Though 12 states and 100 cities across the country already have programs in place to track whether their law enforcement agencies are targeting people for Driving While Black, many cops in Colorado are balking at the prospect of being monitored for their behavior.
This week, state Rep. Peter Groff introduced a bill that would require a statewide data collection system to determine the extent of racial profiling. After several hours of emotional testimony from opponents and supporters of the plan, Groff, a Denver Democrat, has agreed to make some modifications to his proposal and resubmit it to the Civil Justice and Judiciary Committee next week for consideration.
The bill would require law enforcement agencies in cities of more than 75,000 to keep track of the race of the people they stop. The data would be submitted to the Colorado Bureau of Investigation, which would compile the information and determine whether police are violating the civil rights of people of color by unfairly targeting them.
"I think there is a problem and we don't know the extent of it," said Rep. Steve Johnson, a Republican who serves on the committee and supports the bill. "When [racial profiling] exists, it breeds distrust between police and minority groups."
A few rogue cops?
As in other parts of the country, law enforcement agencies in Colorado have balked at being required to collect the data, and potentially exposing themselves as targeting minorities.
El Paso County Sheriff John Anderson said that while he is convinced that racial profiling exists in other states, he does not believe it is a problem here. Such profiling, he said, would not be tolerated under his command. "I'm absolutely convinced there is not a problem in my department," Anderson said.
But Groff dismissed that claim. "It's similar to people complaining bitterly about how poor Congress is, but then saying, 'except my Congressperson is great,' " he said. "It doesn't make sense for cops to say, 'oh yes it happens, but not here.'"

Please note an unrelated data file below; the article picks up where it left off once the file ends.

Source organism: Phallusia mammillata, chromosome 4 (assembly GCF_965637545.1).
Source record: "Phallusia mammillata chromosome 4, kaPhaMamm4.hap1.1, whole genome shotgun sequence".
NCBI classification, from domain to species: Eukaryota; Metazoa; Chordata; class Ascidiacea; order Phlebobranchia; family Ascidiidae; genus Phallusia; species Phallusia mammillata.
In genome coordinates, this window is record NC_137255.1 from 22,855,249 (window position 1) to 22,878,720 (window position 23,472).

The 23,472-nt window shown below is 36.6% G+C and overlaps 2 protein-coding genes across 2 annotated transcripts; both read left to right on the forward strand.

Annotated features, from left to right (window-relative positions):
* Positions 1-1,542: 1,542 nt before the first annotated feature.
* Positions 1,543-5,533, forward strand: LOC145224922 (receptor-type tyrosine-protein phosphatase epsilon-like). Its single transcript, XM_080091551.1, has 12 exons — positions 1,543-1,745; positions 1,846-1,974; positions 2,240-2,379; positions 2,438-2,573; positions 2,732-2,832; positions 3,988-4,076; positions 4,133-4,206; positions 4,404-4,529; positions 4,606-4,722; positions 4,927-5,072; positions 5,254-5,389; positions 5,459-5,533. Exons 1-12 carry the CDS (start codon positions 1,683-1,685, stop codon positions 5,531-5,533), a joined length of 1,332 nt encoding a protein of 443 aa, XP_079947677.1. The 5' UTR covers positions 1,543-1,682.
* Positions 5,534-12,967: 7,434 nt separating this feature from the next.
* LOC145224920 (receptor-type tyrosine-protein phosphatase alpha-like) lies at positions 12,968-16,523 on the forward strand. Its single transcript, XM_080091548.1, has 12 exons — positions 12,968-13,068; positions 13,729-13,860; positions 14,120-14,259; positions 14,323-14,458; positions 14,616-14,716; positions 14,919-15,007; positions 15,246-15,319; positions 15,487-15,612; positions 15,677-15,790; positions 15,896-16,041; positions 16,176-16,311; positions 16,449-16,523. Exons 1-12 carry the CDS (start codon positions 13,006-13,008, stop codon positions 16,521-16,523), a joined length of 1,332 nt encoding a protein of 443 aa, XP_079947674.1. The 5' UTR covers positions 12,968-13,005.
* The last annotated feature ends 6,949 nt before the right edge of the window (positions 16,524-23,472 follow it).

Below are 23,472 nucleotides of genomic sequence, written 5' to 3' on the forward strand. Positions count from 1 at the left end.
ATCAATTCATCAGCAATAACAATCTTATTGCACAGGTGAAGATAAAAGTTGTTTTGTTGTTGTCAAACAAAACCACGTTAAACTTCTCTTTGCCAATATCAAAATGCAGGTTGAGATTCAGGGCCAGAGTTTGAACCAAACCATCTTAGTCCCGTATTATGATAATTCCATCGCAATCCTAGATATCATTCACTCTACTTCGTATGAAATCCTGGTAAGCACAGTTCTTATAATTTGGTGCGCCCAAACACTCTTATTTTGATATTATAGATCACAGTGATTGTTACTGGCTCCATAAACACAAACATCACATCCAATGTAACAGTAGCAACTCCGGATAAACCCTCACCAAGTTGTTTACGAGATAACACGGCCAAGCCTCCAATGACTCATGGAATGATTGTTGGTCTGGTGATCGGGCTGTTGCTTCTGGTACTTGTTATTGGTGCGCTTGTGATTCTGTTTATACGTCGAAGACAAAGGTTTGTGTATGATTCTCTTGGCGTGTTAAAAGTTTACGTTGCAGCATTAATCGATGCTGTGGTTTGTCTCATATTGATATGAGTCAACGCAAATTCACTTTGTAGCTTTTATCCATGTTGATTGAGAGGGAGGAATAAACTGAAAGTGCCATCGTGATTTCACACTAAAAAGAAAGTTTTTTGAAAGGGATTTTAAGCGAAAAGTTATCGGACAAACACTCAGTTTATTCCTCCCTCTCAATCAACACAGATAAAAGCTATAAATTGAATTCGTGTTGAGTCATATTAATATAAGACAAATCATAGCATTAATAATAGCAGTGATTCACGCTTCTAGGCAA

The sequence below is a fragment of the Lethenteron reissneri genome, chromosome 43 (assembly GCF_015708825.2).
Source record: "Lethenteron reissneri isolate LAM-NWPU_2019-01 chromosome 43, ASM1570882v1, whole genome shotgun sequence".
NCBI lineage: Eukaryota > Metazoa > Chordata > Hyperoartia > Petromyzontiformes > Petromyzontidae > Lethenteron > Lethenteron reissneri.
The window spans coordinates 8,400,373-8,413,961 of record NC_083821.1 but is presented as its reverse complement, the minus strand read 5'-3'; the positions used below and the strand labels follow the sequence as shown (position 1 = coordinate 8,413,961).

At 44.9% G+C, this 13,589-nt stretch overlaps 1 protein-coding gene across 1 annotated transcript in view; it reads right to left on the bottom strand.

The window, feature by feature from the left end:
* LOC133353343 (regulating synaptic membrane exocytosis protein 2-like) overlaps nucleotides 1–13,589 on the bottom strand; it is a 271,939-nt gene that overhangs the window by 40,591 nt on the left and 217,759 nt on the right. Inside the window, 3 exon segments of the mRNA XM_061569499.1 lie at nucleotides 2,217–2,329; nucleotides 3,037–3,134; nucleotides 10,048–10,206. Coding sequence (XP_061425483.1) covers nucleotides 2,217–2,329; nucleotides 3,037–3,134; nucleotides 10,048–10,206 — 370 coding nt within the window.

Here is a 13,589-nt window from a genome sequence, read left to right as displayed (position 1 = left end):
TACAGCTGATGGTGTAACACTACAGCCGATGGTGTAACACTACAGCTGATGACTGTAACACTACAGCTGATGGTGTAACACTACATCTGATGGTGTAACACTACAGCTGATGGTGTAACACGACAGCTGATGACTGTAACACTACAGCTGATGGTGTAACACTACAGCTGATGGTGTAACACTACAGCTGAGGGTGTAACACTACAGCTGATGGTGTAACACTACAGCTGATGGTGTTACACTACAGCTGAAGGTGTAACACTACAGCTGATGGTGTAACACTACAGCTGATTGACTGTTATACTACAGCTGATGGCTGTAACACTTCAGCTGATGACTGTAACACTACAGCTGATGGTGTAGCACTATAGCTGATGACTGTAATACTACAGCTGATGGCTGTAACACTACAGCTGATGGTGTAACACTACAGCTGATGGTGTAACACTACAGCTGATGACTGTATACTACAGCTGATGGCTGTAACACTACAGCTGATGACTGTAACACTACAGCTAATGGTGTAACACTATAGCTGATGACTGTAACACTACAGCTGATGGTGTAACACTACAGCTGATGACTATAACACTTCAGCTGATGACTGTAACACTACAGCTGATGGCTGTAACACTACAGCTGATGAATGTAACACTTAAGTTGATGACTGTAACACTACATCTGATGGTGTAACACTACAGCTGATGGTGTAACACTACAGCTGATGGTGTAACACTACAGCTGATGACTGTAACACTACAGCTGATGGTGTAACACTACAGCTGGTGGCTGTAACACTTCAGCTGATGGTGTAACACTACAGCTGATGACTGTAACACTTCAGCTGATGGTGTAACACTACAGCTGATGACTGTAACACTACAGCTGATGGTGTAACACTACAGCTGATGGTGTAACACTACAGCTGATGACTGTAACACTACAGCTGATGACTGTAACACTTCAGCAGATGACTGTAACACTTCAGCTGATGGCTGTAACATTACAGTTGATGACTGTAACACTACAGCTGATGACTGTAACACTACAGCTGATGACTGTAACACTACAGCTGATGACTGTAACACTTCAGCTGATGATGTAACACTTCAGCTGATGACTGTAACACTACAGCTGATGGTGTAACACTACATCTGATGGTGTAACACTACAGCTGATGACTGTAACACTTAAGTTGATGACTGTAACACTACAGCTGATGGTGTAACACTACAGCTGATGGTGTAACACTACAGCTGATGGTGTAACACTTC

Groff and other proponents say their intent is not to paint law enforcement agencies as racist. But he, and other minority leaders want to be able to determine how widespread the practice is.
"We saw, with the testimony and the honesty that was expressed [on Tuesday] that there is a problem," Groff said. "Are we talking about a few rogue cops, or is there a systemwide problem? Has the cancer spread throughout the body? That's what this will tell us."
During his testimony before the committee, Anderson said that of 8,000 traffic stops last year, his department did not record a single complaint that someone felt they were being pulled over because of their race.
However, Johnson, a Republican from Larimer County, questioned the rationale of such a claim.
"Why would I complain to the police department if I felt like they victimized me?" he asked.
Bill Vandenberg, an organizer with the Colorado Progressive Coalition and a major proponent of the bill, said that though minorities routinely report they are the victims of Driving While Black, or Driving While Brown, many lawmakers also believe the problem doesn't exist in Colorado.
"If we have no problems in Colorado then we can get to work to change the perception that there are problems here," Vandenberg said. "What we may also find is we do have a problem here and we can then get to work to solve it."